The marking tool of the present invention actually constitutes four tools in one since it is an improved completely diflerent kind of butt gauge, and it is also a strike plate position finder and marker, casing margin.
line marker, and a new kind of scribing tool.
When the device is being used as a butt gauge, its construction is different from the construction of a conventional butt gauge and its principle of use is also entirely diiferent since it is used by. tapping it with a hammer while an ordinary butt gauge is drawn along the wood. Thus, an ordinary butt gauge usually or many times becomes snagged by the grain in the wood that it is being drawn along which leaves a crooked or Wiggly line. which must be gone over again and again until it leaves a straight line whereas the marking tool of the present invention includes a cutter that is driven down into the wood from the tap of a hammer so as to leave a straight, true line without the possibility of becoming snagged.
An ordinary butt gauge is used against the back of a door 'andthe back of a door jarnb, but the marking tool of the present invention is used from the front of the door and the front of a door jamb which is less confusing for an. apprentice carpenter or other unskilled person. The marking tool is marked 011 for each different setting in. terms of what that setting is to be used for, instead of as in the case of an ordinary butt gauge being marked ofl a A of an inch, so that the tool of the present invention is less confusing in this respect and is extremely simple to set.
Another important diflerence is that the marking tool makes three lines on the edge of the door or the full outline for the placement of a butt whereas the ordi-' nary butt gauge makes only one line which is the back edge line of a butt and the ordinary butt gauge cannot make the two end lines, which necessitates holding a butt on the back edge line and drawing a knife along' its. ends in order to make the two end lines.
It is the usual practice when using an ordinary butt gauge. to first measure with a rule 7 inches down from the top of a door and make a mark with a pencil or knife. so as to establish the accepted or standard position for the placement of the top butt and this is also done at the bottom of the door measuring 9 inches up,
but the marking tool of the present invention has the V butt gauge, can be readily set for any size butt up to and including a 4 /2 inch butt and will make the end lines for all the difierent size butts within the 4 /2 inch radius. This is a decided advantage in that the ordinary butt gauge cannot make any end lines at all.
As shown in Figures 1 and 4, the slide 16 has settings 18 marked for a 1% inch thick door which is an outside door, and a 1% inch thick door which is an inside door and this is a great convenience for apprentive carpenters or unskilled people since on an ordinary butt gauge the measurements are marked or divided into A of an inch and a carpenter must know exactly what he is doing when he changes an ordinary butt gauge for these two different settings. Also, these settings clearly marked on the marking tool makes it easier and quicker for a carpenter to make these changes.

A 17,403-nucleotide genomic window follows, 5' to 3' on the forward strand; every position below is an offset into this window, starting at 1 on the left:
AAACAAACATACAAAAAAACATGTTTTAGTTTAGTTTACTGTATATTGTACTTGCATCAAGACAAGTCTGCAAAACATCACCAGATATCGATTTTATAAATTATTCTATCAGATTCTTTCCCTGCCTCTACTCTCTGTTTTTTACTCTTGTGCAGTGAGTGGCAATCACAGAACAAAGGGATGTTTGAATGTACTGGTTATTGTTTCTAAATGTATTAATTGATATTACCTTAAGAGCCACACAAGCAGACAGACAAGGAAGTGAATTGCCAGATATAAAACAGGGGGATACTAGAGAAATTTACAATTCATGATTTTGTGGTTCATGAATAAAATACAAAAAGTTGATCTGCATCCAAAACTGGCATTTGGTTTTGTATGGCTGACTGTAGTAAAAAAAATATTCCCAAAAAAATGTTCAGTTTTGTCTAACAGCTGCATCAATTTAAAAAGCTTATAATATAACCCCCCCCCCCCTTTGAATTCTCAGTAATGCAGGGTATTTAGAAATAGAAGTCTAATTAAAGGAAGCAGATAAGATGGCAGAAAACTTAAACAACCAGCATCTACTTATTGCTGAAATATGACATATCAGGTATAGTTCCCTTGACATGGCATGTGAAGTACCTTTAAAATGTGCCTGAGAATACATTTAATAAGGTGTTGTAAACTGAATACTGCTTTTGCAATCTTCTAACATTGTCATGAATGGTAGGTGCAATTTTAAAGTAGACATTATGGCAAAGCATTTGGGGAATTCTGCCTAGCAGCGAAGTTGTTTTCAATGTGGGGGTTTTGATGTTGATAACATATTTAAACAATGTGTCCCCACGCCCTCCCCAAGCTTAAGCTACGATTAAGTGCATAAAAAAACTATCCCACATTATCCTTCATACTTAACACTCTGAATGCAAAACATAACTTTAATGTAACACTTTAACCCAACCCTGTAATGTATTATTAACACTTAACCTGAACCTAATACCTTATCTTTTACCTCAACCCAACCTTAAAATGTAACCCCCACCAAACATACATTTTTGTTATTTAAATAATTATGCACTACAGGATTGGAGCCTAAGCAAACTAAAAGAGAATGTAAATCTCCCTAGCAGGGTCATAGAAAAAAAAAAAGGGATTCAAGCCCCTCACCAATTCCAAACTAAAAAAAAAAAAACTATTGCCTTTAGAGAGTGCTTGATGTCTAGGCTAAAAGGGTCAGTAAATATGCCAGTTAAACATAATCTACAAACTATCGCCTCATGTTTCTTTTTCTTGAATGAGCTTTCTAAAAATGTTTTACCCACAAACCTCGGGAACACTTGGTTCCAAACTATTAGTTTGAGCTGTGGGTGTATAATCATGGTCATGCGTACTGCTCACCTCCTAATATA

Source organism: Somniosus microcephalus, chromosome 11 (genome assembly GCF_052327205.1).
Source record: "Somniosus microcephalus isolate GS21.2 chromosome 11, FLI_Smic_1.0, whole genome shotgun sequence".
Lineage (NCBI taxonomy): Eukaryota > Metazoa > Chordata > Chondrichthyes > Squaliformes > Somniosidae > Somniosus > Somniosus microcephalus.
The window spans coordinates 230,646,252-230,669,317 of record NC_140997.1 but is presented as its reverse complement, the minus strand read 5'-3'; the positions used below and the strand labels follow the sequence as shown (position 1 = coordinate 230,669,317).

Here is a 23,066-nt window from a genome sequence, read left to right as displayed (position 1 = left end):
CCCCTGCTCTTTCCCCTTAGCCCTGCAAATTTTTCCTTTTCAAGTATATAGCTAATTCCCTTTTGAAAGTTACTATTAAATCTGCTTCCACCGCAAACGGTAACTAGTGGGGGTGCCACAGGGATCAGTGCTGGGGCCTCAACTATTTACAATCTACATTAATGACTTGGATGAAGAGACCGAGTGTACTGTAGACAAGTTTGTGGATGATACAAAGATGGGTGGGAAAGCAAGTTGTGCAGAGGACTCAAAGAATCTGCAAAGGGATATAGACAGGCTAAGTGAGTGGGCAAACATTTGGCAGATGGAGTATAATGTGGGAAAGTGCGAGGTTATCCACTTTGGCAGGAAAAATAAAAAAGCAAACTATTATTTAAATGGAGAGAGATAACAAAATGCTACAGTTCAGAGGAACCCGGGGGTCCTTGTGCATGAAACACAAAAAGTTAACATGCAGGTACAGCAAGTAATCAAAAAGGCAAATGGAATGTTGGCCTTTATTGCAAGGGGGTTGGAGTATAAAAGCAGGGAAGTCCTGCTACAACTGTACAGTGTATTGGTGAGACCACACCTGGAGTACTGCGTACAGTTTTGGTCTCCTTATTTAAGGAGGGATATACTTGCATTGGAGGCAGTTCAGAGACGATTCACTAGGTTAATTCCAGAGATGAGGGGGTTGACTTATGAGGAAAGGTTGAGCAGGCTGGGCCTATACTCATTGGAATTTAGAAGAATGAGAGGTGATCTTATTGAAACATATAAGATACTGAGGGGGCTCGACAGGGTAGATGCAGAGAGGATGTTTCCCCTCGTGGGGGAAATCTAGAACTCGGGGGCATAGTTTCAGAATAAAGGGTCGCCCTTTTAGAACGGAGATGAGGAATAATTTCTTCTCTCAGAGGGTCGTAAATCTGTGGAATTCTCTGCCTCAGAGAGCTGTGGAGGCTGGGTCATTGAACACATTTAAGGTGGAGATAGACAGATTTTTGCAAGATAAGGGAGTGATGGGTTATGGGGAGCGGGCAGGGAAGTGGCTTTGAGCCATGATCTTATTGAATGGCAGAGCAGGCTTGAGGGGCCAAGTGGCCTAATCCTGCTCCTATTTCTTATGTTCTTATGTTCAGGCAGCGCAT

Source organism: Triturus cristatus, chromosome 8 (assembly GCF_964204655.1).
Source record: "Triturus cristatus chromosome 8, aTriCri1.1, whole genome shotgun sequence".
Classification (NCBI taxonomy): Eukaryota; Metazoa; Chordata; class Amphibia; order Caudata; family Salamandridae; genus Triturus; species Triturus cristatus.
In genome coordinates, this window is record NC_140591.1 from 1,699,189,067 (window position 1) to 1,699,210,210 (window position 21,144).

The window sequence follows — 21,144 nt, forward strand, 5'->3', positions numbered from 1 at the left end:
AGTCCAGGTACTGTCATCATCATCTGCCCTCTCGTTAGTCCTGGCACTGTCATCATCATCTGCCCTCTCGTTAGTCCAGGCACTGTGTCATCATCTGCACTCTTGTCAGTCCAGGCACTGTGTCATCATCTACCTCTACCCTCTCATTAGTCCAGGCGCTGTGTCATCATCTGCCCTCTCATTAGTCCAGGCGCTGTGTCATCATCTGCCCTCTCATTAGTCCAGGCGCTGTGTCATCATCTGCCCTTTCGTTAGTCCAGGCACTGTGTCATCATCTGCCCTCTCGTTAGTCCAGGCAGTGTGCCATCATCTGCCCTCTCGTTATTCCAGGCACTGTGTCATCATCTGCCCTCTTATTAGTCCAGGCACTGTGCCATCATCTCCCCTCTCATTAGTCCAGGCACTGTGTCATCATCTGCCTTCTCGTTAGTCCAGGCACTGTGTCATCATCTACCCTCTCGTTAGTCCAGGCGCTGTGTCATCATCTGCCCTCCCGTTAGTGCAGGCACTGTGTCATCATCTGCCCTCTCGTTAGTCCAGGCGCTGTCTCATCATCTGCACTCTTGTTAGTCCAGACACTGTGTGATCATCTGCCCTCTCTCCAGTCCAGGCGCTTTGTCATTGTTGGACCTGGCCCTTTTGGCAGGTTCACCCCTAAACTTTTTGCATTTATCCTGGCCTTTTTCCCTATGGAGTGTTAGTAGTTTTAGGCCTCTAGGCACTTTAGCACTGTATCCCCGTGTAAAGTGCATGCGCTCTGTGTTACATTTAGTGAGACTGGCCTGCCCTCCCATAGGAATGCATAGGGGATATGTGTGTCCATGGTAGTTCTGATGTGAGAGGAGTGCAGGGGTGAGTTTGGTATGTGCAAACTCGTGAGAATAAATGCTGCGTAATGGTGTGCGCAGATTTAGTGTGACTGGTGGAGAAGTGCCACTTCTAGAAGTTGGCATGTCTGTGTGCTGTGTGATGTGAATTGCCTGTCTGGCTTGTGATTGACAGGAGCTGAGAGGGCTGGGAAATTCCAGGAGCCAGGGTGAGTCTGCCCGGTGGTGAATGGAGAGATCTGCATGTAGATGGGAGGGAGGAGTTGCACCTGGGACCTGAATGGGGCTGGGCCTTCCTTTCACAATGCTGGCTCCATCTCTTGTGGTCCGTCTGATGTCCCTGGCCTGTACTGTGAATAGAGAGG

The marking tool is not only a more convenient, thorough and complete butt gauge but also is another and completely different tool, that is, it is a strike plate position finder and marker. The tool permits a carpenter to quickly find the exact location for the strike plates that are usually positioned in cuts that are made in door jambs for the purpose of holding doors closed. The correct placement of a striker plate (the plate that fastens onto the door jamb and into which the lock bolt snaps that keeps the door closed or locked) has always been a source of annoyance and a hit or miss proposition for a a long time. Some carpenters use measurements with their rule, some gouge a hole in the door jamb and keep enlarging it in order to find the exact location for the placement of the striker plate and some carpenters of long experience even try to estimate by eye, the distance out from the back of the door jamb. Sometimes they are lucky but most times these hit or miss methods cause a waste of time. If the strike plate has been set back too far by the slightest margin, the lock bolt will not enter the hole and the strike plate must be removed and filed. If the strike plate has been set out too far the door will rattle from the slightest vibration and the plate must be removed, the screw holes plugged, and the plate set back further. Sometimes these adjustments must be made more than once.